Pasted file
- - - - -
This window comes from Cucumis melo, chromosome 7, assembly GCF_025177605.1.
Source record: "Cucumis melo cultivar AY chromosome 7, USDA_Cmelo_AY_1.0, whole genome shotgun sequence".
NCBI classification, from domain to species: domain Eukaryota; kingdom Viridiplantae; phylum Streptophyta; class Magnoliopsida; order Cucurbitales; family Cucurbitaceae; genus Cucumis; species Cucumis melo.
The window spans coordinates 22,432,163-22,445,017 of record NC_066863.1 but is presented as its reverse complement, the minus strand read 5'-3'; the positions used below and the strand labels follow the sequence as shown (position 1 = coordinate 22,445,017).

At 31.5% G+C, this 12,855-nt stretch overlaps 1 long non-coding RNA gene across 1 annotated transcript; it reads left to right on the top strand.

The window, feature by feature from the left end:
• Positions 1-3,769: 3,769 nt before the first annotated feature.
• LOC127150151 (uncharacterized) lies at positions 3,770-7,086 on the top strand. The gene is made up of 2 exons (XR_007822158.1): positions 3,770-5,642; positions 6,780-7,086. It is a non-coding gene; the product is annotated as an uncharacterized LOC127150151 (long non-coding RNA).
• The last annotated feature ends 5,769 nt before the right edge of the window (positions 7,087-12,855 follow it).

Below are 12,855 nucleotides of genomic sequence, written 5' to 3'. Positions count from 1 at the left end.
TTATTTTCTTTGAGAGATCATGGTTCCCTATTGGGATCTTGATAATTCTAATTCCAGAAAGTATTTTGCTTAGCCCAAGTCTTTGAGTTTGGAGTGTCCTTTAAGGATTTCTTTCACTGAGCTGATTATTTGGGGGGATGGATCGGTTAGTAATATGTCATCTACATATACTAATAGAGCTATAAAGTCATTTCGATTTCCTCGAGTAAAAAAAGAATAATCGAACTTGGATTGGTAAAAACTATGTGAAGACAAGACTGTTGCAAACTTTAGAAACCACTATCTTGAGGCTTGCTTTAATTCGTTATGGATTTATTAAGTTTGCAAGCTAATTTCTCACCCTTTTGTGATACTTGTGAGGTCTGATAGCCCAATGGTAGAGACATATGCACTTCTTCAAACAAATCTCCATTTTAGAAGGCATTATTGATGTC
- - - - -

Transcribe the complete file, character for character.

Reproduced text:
This window comes from Cucumis melo, chromosome 7, assembly GCF_025177605.1.
Source record: "Cucumis melo cultivar AY chromosome 7, USDA_Cmelo_AY_1.0, whole genome shotgun sequence".
NCBI classification, from domain to species: domain Eukaryota; kingdom Viridiplantae; phylum Streptophyta; class Magnoliopsida; order Cucurbitales; family Cucurbitaceae; genus Cucumis; species Cucumis melo.
The window spans coordinates 22,432,163-22,445,017 of record NC_066863.1 but is presented as its reverse complement, the minus strand read 5'-3'; the positions used below and the strand labels follow the sequence as shown (position 1 = coordinate 22,445,017).

At 31.5% G+C, this 12,855-nt stretch overlaps 1 long non-coding RNA gene across 1 annotated transcript; it reads left to right on the top strand.

The window, feature by feature from the left end:
• Positions 1-3,769: 3,769 nt before the first annotated feature.
• LOC127150151 (uncharacterized) lies at positions 3,770-7,086 on the top strand. The gene is made up of 2 exons (XR_007822158.1): positions 3,770-5,642; positions 6,780-7,086. It is a non-coding gene; the product is annotated as an uncharacterized LOC127150151 (long non-coding RNA).
• The last annotated feature ends 5,769 nt before the right edge of the window (positions 7,087-12,855 follow it).

Below are 12,855 nucleotides of genomic sequence, written 5' to 3'. Positions count from 1 at the left end.
TTATTTTCTTTGAGAGATCATGGTTCCCTATTGGGATCTTGATAATTCTAATTCCAGAAAGTATTTTGCTTAGCCCAAGTCTTTGAGTTTGGAGTGTCCTTTAAGGATTTCTTTCACTGAGCTGATTATTTGGGGGGATGGATCGGTTAGTAATATGTCATCTACATATACTAATAGAGCTATAAAGTCATTTCGATTTCCTCGAGTAAAAAAAGAATAATCGAACTTGGATTGGTAAAAACTATGTGAAGACAAGACTGTTGCAAACTTTAGAAACCACTATCTTGAGGCTTGCTTTAATTCGTTATGGATTTATTAAGTTTGCAAGCTAATTTCTCACCCTTTTGTGATACTTGTGAGGTCTGATAGCCCAATGGTAGAGACATATGCACTTCTTCAAACAAATCTCCATTTTAGAAGGCATTATTGATGTC